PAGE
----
Rhode Island has set a goal to reach 100% renewable energy by 2033. In 2020, 89% of the state’s net electricity generation is fueled by gas. #clean-energy
NASA’s CAPSTONE satellite is on its way to the moon. Arriving in November, its mission is to test the stability of the orbit NASA will use for its Gateway space outpost. #emerging-tech
Ouch: A new report from the House Committee on Financial Services exposes the nearly devastating impact “memestonks” — in particular, GameStop — had on trading app Robinhood. #fintech-crypto
RIP: Google will retire Hangouts, the messaging app it launched in 2013, this November. Users will be encouraged to switch to its new app, Google Chat. #big-tech
Can a corporation ‘own’ a color?
On a summer day in 2019, Daniel Schreiber opened his mailbox to find a threatening letter from one of the world’s largest telecom companies.
In the letter, Deutsche Telekom AG (the parent company of T-Mobile) accused Schreiber’s insurance startup, Lemonade, of trademark infringement.
Schreiber was confused: He hadn’t used T-Mobile’s name. He hadn’t appropriated the company’s logo or tagline. Hell, he wasn’t even in the cellphone business.
But as he read on, he realized his “crime” was using the color magenta.
In recent years, companies like T-Mobile have achieved something once thought to be legally impossible: They’ve successfully trademarked individual colors.
When a color becomes synonymous with a brand — think Tiffany blue, or UPS brown — a company can claim a certain form of “ownership” over it.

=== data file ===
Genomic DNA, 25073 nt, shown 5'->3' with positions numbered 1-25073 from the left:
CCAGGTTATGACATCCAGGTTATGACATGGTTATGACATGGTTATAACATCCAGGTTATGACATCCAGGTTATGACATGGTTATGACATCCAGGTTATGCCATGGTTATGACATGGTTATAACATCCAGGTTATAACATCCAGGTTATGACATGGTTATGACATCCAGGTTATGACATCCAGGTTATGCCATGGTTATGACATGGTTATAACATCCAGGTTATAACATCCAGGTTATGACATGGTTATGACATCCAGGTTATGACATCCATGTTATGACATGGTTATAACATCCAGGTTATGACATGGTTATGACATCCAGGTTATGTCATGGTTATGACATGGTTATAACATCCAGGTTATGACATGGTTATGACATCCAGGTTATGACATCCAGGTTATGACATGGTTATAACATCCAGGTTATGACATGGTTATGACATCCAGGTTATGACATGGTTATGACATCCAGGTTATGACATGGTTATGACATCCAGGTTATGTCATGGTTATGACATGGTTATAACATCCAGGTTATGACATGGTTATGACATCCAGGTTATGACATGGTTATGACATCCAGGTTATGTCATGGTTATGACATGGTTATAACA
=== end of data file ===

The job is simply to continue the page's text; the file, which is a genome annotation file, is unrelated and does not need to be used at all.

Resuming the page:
But how is it possible to call dibs on a color? And what effect does it have on competitors?
The company creating ‘the best photos on the internet’
If you sell physical products, you probably want flawless images for your website, ads, and Insta. But if you’re a small business, you likely don’t have an in-house team for that.
Soona, a startup that raised a $35m Series B in January, seeks to solve this issue through affordable content with a 24-hour turnaround.
How it works
Founders Liz Giorgi and Hayley Anderson initially focused on in-person product shoots. Since Soona’s launch in 2018, it’s opened studios in Austin, Denver, Minneapolis, Seattle, and, most recently, Los Angeles.
But during the pandemic, Soona began offering remote shoots.
Brands ship their products to Soona, then “attend” online photoshoots. Images appear as they’re captured, opening the door for real-time feedback.
Customers can buy individual pics for $39 each or purchase a package.
Soona’s pivot saw revenue grow 400% from 2020 to 2021, and 300% from 2021 to 2022, per TechCrunch.
Brands like it because it’s fast and easy
Exoh founder Emily DeLapp has used Soona for pics of the company’s scented lip balms.
“I’ve been running ecommerce brands for 10+ years,” she told The Hustle. “Having an option to outsource product photos inexpensively and with such a quick turnaround was something I would’ve killed for years ago.”
Carla Sancho, founder of bridal accessories company Wedding Collectibles, tried Soona out at its Los Angeles launch last week.
She told The Hustle she was impressed with the photographers’ eye for “showcasing products for the ecommerce environment in creative, eye-catching ways.”
That can include colorful backgrounds, styling, props, and models — Soona’s model database includes hand and full-body models, and even pets.
Fun fact: According to Giorgi, one of Soona’s most popular models is this pomeranian named Bubba.
AROUND THE WEB